Effects of the presence or absence of a protein corona on silica nanoparticle uptake and impact on cells.
ABSTRACT Nanoparticles enter cells through active processes, thanks to their capability of interacting with the cellular machinery. The protein layer (corona) that forms on their surface once nanoparticles are in contact with biological fluids, such as the cell serum, mediates the interactions with cells in situ. As a consequence of this, here we show that the same nanomaterial can lead to very different biological outcomes, when exposed to cells in the presence or absence of a preformed corona. In particular, silica nanoparticles exposed to cells in the absence of serum have a stronger adhesion to the cell membrane and higher internalization efficiency, in comparison to what is observed in medium containing serum, when a preformed corona is present on their surface. The different exposure conditions not only affect the uptake levels but also result in differences in the intracellular nanoparticle location and impact on cells. Interestingly, we also show that after only one hour of exposure, a corona of very different nature forms on the nanoparticles exposed to cells in the absence of serum. Evidence suggests that these different outcomes can all be connected to the different adhesion and surface properties in the two conditions.
Article: Experimental and theoretical comparison of intracellular import of polymeric nanoparticles and small molecules: toward models of uptake kinetics.[show abstract] [hide abstract]
ABSTRACT: Central to understanding how nanoscale objects interact with living matter is the need for reproducible and verifiable data that can be interpreted with confidence. Likely this will be the basis of durable advances in nanomedicine and nanomedical safety. To develop these fields, there is also considerable interest in advancing the first generation of theoretical models of nanoparticle (NP) uptake into cells, and NP biodistribution in general. Here we present an uptake study comparing the outcomes for free molecular dye and NPs labeled with the same dye. A simple flux-based approach is presented to model NP uptake. We find that the intracellular NP concentration grows linearly in time, and that the uptake is essentially irreversible, with the particles accumulating in lysosomes. A wide range of practical challenges, from labile dye release to NP aggregation and the need to account for cell division, are addressed to ensure that these studies yield meaningful kinetic information. FROM THE CLINICAL EDITOR: The authors present an uptake study comparing the outcomes for free molecular dye and NPs labeled with the same dye. A wide range of practical challenges are addressed including labile dye release, NP aggregation and the need to account for cell division with the goal that these studies yield meaningful kinetic information.Nanomedicine: nanotechnology, biology, and medicine 03/2011; 7(6):818-26. · 5.44 Impact Factor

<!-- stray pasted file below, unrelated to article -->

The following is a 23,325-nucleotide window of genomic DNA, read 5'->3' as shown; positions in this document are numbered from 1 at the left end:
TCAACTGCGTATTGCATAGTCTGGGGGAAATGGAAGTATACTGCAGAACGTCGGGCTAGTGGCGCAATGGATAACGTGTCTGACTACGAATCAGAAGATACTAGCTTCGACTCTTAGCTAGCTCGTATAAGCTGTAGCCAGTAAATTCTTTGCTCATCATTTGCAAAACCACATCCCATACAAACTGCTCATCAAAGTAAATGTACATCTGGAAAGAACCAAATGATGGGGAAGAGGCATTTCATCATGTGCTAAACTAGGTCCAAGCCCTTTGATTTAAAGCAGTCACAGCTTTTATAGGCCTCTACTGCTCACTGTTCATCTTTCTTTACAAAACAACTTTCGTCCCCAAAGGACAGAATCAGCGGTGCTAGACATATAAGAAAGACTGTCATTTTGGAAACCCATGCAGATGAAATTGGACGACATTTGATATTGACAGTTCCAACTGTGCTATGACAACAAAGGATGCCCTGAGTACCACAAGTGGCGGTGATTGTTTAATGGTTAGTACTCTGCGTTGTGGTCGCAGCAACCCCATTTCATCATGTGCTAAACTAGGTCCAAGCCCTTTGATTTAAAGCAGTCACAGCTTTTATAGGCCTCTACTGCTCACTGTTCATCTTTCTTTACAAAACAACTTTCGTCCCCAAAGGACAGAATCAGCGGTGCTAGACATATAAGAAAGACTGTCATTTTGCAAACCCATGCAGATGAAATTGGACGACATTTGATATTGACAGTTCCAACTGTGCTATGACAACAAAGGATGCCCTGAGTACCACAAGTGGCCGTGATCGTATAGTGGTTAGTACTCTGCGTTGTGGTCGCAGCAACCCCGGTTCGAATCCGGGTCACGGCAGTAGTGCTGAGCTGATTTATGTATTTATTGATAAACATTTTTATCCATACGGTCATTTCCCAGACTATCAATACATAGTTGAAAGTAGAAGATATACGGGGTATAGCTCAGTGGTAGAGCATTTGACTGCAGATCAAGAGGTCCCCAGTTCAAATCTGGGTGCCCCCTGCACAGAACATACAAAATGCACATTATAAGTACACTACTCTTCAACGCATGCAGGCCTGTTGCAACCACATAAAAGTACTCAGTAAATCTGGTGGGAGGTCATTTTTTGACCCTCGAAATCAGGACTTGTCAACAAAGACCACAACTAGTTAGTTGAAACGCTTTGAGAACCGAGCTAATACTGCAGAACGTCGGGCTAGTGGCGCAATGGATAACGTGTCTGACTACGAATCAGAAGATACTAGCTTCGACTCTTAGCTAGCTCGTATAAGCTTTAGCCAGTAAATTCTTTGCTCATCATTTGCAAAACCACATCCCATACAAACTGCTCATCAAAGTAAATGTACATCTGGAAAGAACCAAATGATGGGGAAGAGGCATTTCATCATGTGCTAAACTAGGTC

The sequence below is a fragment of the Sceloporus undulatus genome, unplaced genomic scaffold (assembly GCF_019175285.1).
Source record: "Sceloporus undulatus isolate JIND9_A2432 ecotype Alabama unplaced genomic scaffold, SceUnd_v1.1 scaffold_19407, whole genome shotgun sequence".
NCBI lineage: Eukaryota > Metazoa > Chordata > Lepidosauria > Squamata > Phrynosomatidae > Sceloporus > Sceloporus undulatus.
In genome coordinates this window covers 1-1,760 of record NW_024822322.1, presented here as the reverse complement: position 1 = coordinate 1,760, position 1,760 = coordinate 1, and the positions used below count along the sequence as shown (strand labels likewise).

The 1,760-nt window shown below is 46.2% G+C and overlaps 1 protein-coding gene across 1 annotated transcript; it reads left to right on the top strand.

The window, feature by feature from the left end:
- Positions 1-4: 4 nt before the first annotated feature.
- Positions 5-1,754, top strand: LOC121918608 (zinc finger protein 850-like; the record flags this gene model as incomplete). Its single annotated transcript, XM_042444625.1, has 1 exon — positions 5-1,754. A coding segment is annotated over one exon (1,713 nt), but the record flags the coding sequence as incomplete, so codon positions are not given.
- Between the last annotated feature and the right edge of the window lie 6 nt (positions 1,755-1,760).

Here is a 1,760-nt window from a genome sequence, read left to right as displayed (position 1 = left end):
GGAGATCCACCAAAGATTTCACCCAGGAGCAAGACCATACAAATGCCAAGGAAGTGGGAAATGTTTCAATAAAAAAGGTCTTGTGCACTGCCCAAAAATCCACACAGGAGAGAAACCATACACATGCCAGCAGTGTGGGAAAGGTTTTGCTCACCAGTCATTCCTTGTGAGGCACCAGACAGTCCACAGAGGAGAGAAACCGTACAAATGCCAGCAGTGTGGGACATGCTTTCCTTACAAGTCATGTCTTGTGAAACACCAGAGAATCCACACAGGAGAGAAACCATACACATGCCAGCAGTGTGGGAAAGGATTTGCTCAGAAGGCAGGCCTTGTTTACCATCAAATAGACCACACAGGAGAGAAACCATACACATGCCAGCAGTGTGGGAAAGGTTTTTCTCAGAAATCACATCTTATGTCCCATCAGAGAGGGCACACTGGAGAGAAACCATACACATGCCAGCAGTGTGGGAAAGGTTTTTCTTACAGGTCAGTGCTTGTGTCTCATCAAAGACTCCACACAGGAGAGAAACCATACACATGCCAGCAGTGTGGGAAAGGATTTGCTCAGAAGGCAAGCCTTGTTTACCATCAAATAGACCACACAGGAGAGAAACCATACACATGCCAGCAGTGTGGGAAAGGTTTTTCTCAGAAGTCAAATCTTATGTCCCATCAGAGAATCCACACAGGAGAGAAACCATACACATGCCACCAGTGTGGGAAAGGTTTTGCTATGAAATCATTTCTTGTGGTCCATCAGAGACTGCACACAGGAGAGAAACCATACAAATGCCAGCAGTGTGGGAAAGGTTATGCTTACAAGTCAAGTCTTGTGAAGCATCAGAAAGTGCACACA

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ABSTRACT: Nanostructures of different sizes, shapes and material properties have many applications in biomedical imaging, clinical diagnostics and therapeutics. In spite of what has been achieved so far, a complete understanding of how cells interact with nanostructures of well-defined sizes, at the molecular level, remains poorly understood. Here we show that gold and silver nanoparticles coated with antibodies can regulate the process of membrane receptor internalization. The binding and activation of membrane receptors and subsequent protein expression strongly depend on nanoparticle size. Although all nanoparticles within the 2-100 nm size range were found to alter signalling processes essential for basic cell functions (including cell death), 40- and 50-nm nanoparticles demonstrated the greatest effect. These results show that nanoparticles should no longer be viewed as simple carriers for biomedical applications, but can also play an active role in mediating biological effects. The findings presented here may assist in the design of nanoscale delivery and therapeutic systems and provide insights into nanotoxicity.Nature Nanotechnology 03/2008; 3(3):145-50. · 27.27 Impact Factor
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ABSTRACT: The interaction of particles with cells is known to be strongly influenced by particle size, but little is known about the interdependent role that size, shape, and surface chemistry have on cellular internalization and intracellular trafficking. We report on the internalization of specially designed, monodisperse hydrogel particles into HeLa cells as a function of size, shape, and surface charge. We employ a top-down particle fabrication technique called PRINT that is able to generate uniform populations of organic micro- and nanoparticles with complete control of size, shape, and surface chemistry. Evidence of particle internalization was obtained by using conventional biological techniques and transmission electron microscopy. These findings suggest that HeLa cells readily internalize nonspherical particles with dimensions as large as 3 mum by using several different mechanisms of endocytosis. Moreover, it was found that rod-like particles enjoy an appreciable advantage when it comes to internalization rates, reminiscent of the advantage that many rod-like bacteria have for internalization in nonphagocytic cells.Proceedings of the National Academy of Sciences 09/2008; 105(33):11613-8. · 9.68 Impact Factor